Background Before January 2010 at the Amsterdam STI clinic, Gram stain microscopy as syndromic test for urogenital gonorrhoea to enable direct treatment was performed in all high risk visitors irrespective of signs and/or symptoms. Since January 2010 Gram stain microscopy is performed only in those with signs and/or symptoms. We examined the diagnostic value of Gram stain microscopy as a syndromic test for urogenital gonorrhoea in high risk visitors with respect to signs and/or symptoms, by comparing the algorithm followed in the 2 periods.
Methods From January 2008–January 2010; 10,952 patients were included and from January 2010–January 2012 26,983. Urethral and cervical Gram stain results were compared with the standard gonorrhoea culture and sensitivity and specificity were calculated by sex. We estimated the rate of lost to follow up cases (visitors with a false negative Gram result who did not come back for treatment) in the 2 periods.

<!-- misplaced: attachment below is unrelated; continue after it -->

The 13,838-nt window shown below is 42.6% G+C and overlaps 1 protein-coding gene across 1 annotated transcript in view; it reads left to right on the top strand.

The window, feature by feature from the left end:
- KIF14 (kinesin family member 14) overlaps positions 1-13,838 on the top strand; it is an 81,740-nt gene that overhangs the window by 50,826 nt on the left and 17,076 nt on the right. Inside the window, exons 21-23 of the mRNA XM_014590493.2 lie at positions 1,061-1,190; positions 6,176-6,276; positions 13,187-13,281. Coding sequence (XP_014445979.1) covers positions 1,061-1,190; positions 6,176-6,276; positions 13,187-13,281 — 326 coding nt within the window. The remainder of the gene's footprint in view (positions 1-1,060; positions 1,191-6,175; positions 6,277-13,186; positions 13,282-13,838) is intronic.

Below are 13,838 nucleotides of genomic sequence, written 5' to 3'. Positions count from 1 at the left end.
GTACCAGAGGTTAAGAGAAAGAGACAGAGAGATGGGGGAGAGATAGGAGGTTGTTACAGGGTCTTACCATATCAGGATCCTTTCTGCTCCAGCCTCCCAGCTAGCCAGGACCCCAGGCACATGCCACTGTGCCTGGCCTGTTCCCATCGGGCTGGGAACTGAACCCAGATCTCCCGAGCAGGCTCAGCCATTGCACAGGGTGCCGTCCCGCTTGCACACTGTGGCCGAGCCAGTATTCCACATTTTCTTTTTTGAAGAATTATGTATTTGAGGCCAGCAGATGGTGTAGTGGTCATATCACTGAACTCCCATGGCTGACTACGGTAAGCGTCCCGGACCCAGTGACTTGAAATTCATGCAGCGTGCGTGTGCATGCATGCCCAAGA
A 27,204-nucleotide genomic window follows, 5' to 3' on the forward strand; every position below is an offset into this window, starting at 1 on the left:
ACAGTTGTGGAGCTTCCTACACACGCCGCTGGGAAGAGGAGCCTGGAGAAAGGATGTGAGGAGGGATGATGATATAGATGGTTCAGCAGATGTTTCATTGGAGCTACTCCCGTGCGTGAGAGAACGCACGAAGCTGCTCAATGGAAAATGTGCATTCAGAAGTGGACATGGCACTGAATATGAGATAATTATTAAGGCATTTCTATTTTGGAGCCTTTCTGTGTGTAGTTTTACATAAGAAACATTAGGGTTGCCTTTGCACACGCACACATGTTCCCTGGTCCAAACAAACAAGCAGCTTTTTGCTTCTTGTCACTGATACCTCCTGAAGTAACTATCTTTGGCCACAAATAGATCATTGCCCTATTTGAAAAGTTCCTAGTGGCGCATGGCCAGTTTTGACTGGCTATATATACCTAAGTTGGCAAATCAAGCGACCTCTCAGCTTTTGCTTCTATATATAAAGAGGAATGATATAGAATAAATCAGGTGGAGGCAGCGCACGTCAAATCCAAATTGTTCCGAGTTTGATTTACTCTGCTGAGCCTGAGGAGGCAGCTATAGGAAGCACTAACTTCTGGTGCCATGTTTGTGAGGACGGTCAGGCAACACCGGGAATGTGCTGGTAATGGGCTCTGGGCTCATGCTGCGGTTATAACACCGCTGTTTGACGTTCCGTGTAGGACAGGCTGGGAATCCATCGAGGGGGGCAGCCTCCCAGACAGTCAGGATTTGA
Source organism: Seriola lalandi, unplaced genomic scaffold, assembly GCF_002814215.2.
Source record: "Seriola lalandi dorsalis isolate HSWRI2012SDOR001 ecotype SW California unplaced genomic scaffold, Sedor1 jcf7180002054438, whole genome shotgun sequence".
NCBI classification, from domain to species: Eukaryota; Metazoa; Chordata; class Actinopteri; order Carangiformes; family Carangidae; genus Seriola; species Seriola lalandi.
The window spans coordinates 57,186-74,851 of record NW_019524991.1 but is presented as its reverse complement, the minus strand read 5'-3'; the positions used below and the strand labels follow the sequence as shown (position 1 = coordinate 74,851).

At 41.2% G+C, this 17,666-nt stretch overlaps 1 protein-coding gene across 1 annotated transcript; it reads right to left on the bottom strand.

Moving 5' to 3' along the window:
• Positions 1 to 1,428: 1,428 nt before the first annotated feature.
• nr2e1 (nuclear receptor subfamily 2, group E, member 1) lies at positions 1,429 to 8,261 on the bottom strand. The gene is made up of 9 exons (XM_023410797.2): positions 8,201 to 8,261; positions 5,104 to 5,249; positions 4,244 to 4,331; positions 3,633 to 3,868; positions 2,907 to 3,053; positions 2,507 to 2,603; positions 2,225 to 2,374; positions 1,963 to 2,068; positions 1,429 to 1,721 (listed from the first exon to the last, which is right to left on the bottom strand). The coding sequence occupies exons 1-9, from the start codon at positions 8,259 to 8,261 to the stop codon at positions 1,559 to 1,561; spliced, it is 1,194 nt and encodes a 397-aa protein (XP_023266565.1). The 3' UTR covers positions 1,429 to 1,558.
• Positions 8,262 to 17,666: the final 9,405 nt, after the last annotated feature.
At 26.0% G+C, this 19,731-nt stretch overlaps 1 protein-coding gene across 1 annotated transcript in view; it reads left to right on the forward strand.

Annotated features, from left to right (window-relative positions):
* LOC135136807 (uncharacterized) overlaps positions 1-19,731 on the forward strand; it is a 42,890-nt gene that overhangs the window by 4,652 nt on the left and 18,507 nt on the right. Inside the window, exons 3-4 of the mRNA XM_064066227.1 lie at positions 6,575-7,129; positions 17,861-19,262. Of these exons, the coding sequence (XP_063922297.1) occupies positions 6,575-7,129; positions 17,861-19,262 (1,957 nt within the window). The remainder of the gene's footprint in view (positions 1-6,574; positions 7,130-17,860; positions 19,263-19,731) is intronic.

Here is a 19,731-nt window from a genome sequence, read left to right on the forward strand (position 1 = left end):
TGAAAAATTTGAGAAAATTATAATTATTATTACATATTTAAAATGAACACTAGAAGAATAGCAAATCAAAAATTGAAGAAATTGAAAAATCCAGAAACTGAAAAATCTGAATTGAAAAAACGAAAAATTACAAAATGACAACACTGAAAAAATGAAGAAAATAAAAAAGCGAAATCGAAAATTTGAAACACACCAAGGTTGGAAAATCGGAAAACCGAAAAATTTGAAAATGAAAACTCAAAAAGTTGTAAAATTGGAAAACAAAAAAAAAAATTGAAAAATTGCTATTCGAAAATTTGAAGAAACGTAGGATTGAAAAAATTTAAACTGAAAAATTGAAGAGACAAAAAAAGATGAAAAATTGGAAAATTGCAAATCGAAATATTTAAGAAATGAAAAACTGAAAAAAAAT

Results Gram strain microscopy had a high specificity, in both time periods regardless of sex (> = 99.8). Sensitivity decreased overall comparing years before and after 2010, from 87.2 to 84.8. This was mainly due to a sharp reduction of the already low sensitivity in women after 2010 from 32.0 to 23.1. Sensitivity in men remained high at 95.9 before 2010 and 95.4 thereafter. Loss to follow-up was estimated at 4.3% (2/47) before 2010 and 5.9% (8/135) after 2010.Overall, over 99% of all culture positive patients were treated.
Discussion The low sensitivity of Gram stain microscopy in females is known, but our results show that sensitivity to diagnose gonorrhoea is even lower when offered solely to symptomatic women. Although it did not have an impact on the number of treated infections, this counter-intuitive result could potentially lead to under-treatment and to be considered syndromic treatment policies.